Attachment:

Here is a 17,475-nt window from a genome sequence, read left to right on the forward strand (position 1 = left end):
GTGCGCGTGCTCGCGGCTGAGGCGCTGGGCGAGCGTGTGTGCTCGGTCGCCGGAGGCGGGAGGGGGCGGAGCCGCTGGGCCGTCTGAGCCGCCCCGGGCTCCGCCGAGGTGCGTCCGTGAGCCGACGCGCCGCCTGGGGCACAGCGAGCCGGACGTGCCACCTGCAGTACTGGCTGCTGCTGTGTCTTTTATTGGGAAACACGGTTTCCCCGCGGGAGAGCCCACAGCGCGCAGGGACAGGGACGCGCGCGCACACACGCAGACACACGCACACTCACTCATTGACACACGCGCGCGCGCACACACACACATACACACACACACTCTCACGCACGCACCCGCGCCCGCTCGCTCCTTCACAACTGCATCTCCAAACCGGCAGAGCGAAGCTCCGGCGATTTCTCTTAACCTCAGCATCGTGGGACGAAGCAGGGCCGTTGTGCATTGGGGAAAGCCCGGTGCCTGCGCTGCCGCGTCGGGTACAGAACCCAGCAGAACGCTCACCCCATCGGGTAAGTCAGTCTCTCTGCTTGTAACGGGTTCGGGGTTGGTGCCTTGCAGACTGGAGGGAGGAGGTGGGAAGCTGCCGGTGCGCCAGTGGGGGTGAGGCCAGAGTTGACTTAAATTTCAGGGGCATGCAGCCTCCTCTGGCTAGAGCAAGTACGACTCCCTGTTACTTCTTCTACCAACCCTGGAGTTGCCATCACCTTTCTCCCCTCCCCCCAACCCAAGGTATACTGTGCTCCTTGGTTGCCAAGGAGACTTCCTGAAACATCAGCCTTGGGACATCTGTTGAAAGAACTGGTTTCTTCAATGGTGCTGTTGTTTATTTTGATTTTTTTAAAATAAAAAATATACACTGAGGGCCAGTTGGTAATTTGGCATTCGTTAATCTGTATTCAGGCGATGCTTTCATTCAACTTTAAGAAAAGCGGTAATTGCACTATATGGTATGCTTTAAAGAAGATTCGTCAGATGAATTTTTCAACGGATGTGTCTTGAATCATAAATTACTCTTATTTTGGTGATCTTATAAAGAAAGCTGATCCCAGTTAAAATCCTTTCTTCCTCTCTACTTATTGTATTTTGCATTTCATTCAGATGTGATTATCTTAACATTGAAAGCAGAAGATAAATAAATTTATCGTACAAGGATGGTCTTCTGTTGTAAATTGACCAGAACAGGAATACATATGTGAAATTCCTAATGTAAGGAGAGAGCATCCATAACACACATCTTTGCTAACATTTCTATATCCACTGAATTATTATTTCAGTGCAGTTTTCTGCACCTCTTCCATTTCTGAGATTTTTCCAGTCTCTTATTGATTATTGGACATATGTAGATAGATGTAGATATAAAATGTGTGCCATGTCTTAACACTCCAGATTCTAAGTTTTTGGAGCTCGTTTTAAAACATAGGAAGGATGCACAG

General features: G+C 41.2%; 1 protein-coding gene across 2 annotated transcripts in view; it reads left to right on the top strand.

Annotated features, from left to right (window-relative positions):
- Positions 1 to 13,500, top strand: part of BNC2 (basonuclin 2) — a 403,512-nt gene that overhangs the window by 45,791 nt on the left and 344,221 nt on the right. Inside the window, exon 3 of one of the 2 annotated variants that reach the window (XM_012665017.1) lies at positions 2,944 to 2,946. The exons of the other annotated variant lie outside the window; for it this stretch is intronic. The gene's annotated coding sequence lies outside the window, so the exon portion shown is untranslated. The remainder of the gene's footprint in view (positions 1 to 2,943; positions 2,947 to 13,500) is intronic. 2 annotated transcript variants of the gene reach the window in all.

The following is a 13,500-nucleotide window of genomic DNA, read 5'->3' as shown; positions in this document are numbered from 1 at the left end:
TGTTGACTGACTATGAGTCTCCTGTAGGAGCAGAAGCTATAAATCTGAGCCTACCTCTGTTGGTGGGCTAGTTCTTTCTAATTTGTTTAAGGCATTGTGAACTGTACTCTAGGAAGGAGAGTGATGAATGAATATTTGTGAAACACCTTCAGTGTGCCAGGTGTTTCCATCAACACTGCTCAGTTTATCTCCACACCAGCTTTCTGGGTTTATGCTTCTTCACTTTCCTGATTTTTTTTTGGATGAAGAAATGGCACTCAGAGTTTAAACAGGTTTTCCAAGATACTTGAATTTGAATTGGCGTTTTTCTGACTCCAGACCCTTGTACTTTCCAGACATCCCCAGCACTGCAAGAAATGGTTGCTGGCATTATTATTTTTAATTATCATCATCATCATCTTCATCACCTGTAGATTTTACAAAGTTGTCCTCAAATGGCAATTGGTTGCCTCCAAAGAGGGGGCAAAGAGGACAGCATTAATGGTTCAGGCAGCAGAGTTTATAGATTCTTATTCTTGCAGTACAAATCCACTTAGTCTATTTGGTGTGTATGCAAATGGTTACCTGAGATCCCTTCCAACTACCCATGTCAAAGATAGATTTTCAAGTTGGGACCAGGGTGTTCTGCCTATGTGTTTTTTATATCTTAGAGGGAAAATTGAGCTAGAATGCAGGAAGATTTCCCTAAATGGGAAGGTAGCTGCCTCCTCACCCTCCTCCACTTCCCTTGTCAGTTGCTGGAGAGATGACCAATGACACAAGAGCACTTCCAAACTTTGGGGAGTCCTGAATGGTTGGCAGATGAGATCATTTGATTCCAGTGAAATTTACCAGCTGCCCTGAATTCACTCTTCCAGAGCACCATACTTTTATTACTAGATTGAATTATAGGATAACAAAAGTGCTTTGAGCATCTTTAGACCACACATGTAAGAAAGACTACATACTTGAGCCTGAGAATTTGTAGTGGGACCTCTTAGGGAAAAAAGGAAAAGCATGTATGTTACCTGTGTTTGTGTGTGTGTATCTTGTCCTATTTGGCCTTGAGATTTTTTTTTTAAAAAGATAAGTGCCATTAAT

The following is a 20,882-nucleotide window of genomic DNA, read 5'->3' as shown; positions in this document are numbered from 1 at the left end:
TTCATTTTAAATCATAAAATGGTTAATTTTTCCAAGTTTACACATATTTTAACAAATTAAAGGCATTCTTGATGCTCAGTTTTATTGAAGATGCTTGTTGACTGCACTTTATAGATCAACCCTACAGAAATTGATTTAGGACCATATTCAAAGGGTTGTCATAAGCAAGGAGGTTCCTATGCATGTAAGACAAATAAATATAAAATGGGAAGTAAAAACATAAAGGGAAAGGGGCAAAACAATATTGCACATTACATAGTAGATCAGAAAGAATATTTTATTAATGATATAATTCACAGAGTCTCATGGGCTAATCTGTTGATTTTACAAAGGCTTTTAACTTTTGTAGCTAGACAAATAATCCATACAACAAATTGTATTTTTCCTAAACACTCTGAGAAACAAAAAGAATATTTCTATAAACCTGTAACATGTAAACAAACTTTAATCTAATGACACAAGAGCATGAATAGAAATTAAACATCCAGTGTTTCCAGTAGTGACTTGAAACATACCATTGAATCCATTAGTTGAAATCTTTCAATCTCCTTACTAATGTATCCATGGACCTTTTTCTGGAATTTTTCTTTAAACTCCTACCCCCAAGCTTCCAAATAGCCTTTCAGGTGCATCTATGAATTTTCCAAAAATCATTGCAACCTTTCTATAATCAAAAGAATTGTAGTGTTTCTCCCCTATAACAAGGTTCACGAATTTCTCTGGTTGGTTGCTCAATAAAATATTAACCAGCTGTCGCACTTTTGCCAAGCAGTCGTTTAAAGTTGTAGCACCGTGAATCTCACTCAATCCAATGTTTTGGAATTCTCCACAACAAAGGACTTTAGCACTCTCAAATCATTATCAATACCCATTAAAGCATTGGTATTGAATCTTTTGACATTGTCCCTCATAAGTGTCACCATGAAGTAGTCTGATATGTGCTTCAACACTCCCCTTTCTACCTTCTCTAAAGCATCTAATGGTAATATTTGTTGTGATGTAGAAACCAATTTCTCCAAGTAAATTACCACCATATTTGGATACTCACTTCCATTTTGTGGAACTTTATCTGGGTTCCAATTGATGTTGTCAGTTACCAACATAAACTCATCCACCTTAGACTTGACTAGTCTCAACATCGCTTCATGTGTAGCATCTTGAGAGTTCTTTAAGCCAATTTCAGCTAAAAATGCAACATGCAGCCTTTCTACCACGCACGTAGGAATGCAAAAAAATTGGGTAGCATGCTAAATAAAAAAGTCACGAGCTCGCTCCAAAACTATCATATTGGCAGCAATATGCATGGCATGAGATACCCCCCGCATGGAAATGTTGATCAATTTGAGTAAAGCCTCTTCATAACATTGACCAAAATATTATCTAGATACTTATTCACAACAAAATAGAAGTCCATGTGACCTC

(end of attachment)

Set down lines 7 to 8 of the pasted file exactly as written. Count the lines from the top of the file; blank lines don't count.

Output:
TGTTGACTGACTATGAGTCTCCTGTAGGAGCAGAAGCTATAAATCTGAGCCTACCTCTGTTGGTGGGCTAGTTCTTTCTAATTTGTTTAAGGCATTGTGAACTGTACTCTAGGAAGGAGAGTGATGAATGAATATTTGTGAAACACCTTCAGTGTGCCAGGTGTTTCCATCAACACTGCTCAGTTTATCTCCACACCAGCTTTCTGGGTTTATGCTTCTTCACTTTCCTGATTTTTTTTTGGATGAAGAAATGGCACTCAGAGTTTAAACAGGTTTTCCAAGATACTTGAATTTGAATTGGCGTTTTTCTGACTCCAGACCCTTGTACTTTCCAGACATCCCCAGCACTGCAAGAAATGGTTGCTGGCATTATTATTTTTAATTATCATCATCATCATCTTCATCACCTGTAGATTTTACAAAGTTGTCCTCAAATGGCAATTGGTTGCCTCCAAAGAGGGGGCAAAGAGGACAGCATTAATGGTTCAGGCAGCAGAGTTTATAGATTCTTATTCTTGCAGTACAAATCCACTTAGTCTATTTGGTGTGTATGCAAATGGTTACCTGAGATCCCTTCCAACTACCCATGTCAAAGATAGATTTTCAAGTTGGGACCAGGGTGTTCTGCCTATGTGTTTTTTATATCTTAGAGGGAAAATTGAGCTAGAATGCAGGAAGATTTCCCTAAATGGGAAGGTAGCTGCCTCCTCACCCTCCTCCACTTCCCTTGTCAGTTGCTGGAGAGATGACCAATGACACAAGAGCACTTCCAAACTTTGGGGAGTCCTGAATGGTTGGCAGATGAGATCATTTGATTCCAGTGAAATTTACCAGCTGCCCTGAATTCACTCTTCCAGAGCACCATACTTTTATTACTAGATTGAATTATAGGATAACAAAAGTGCTTTGAGCATCTTTAGACCACACATGTAAGAAAGACTACATACTTGAGCCTGAGAATTTGTAGTGGGACCTCTTAGGGAAAAAAGGAAAAGCATGTATGTTACCTGTGTTTGTGTGTGTGTATCTTGTCCTATTTGGCCTTGAGATTTTTTTTTTAAAAAGATAAGTGCCATTAAT

The following is a 20,882-nucleotide window of genomic DNA, read 5'->3' as shown; positions in this document are numbered from 1 at the left end: